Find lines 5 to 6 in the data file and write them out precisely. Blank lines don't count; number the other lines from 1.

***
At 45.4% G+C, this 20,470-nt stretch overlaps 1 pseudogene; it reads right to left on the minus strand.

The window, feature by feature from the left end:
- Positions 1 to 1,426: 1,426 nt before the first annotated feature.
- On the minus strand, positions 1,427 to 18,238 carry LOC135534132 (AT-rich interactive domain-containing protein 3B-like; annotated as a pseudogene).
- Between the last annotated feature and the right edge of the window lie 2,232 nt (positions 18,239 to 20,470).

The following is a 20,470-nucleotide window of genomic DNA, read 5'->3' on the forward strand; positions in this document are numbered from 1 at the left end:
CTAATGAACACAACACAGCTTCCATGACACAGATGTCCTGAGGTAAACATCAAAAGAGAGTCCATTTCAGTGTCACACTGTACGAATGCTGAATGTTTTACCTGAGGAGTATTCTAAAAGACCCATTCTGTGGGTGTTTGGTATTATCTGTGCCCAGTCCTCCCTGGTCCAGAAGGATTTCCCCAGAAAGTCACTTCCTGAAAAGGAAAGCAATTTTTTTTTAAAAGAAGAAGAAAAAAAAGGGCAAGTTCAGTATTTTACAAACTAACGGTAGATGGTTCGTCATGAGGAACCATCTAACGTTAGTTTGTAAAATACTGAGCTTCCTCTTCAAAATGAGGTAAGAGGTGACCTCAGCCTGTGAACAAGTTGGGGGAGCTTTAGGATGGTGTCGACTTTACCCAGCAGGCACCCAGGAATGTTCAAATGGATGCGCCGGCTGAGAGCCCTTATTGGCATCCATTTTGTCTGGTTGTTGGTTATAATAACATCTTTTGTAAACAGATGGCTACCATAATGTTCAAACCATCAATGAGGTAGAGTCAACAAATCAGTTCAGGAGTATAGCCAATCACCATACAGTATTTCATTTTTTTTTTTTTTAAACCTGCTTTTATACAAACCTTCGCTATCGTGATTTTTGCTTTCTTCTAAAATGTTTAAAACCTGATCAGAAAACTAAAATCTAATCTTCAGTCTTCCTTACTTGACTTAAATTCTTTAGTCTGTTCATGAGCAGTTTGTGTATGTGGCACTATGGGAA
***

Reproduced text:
- Between the last annotated feature and the right edge of the window lie 2,232 nt (positions 18,239 to 20,470).

The following is a 20,470-nucleotide window of genomic DNA, read 5'->3' on the forward strand; positions in this document are numbered from 1 at the left end: